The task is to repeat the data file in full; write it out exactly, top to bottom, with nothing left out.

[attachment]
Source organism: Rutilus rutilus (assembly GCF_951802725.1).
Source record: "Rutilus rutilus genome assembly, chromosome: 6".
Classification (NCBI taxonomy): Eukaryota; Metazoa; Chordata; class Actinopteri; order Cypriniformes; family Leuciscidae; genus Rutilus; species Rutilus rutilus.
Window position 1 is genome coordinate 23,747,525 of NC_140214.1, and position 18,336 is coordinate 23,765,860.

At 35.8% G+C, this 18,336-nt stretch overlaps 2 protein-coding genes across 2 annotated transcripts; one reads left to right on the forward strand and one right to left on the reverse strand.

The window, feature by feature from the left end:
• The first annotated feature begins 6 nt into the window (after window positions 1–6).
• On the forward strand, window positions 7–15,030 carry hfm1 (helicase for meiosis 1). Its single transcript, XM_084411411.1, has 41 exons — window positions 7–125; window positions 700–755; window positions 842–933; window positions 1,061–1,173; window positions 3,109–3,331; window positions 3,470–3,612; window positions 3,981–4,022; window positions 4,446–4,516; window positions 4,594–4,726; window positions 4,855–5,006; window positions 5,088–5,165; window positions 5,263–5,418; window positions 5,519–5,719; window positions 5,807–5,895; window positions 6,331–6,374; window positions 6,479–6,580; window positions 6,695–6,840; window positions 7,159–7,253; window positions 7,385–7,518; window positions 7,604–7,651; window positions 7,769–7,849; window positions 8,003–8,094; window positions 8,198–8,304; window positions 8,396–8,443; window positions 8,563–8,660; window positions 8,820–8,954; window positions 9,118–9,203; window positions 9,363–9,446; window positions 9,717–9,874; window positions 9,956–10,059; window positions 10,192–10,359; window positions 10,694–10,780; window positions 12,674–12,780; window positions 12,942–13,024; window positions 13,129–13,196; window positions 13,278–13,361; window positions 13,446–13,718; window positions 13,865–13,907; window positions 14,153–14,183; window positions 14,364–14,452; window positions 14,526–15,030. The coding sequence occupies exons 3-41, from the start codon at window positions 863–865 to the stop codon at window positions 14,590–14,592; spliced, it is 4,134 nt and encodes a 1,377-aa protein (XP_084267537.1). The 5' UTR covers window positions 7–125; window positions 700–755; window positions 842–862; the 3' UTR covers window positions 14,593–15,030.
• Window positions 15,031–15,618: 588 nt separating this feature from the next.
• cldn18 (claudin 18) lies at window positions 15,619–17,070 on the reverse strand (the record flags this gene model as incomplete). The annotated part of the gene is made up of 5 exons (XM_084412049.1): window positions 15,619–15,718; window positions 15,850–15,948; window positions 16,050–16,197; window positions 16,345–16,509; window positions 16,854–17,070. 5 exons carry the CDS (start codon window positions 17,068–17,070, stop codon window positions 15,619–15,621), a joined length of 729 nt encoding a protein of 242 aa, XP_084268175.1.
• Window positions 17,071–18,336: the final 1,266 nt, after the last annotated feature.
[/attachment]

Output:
Source organism: Rutilus rutilus (assembly GCF_951802725.1).
Source record: "Rutilus rutilus genome assembly, chromosome: 6".
Classification (NCBI taxonomy): Eukaryota; Metazoa; Chordata; class Actinopteri; order Cypriniformes; family Leuciscidae; genus Rutilus; species Rutilus rutilus.
Window position 1 is genome coordinate 23,747,525 of NC_140214.1, and position 18,336 is coordinate 23,765,860.

At 35.8% G+C, this 18,336-nt stretch overlaps 2 protein-coding genes across 2 annotated transcripts; one reads left to right on the forward strand and one right to left on the reverse strand.

The window, feature by feature from the left end:
• The first annotated feature begins 6 nt into the window (after window positions 1–6).
• On the forward strand, window positions 7–15,030 carry hfm1 (helicase for meiosis 1). Its single transcript, XM_084411411.1, has 41 exons — window positions 7–125; window positions 700–755; window positions 842–933; window positions 1,061–1,173; window positions 3,109–3,331; window positions 3,470–3,612; window positions 3,981–4,022; window positions 4,446–4,516; window positions 4,594–4,726; window positions 4,855–5,006; window positions 5,088–5,165; window positions 5,263–5,418; window positions 5,519–5,719; window positions 5,807–5,895; window positions 6,331–6,374; window positions 6,479–6,580; window positions 6,695–6,840; window positions 7,159–7,253; window positions 7,385–7,518; window positions 7,604–7,651; window positions 7,769–7,849; window positions 8,003–8,094; window positions 8,198–8,304; window positions 8,396–8,443; window positions 8,563–8,660; window positions 8,820–8,954; window positions 9,118–9,203; window positions 9,363–9,446; window positions 9,717–9,874; window positions 9,956–10,059; window positions 10,192–10,359; window positions 10,694–10,780; window positions 12,674–12,780; window positions 12,942–13,024; window positions 13,129–13,196; window positions 13,278–13,361; window positions 13,446–13,718; window positions 13,865–13,907; window positions 14,153–14,183; window positions 14,364–14,452; window positions 14,526–15,030. The coding sequence occupies exons 3-41, from the start codon at window positions 863–865 to the stop codon at window positions 14,590–14,592; spliced, it is 4,134 nt and encodes a 1,377-aa protein (XP_084267537.1). The 5' UTR covers window positions 7–125; window positions 700–755; window positions 842–862; the 3' UTR covers window positions 14,593–15,030.
• Window positions 15,031–15,618: 588 nt separating this feature from the next.
• cldn18 (claudin 18) lies at window positions 15,619–17,070 on the reverse strand (the record flags this gene model as incomplete). The annotated part of the gene is made up of 5 exons (XM_084412049.1): window positions 15,619–15,718; window positions 15,850–15,948; window positions 16,050–16,197; window positions 16,345–16,509; window positions 16,854–17,070. 5 exons carry the CDS (start codon window positions 17,068–17,070, stop codon window positions 15,619–15,621), a joined length of 729 nt encoding a protein of 242 aa, XP_084268175.1.
• Window positions 17,071–18,336: the final 1,266 nt, after the last annotated feature.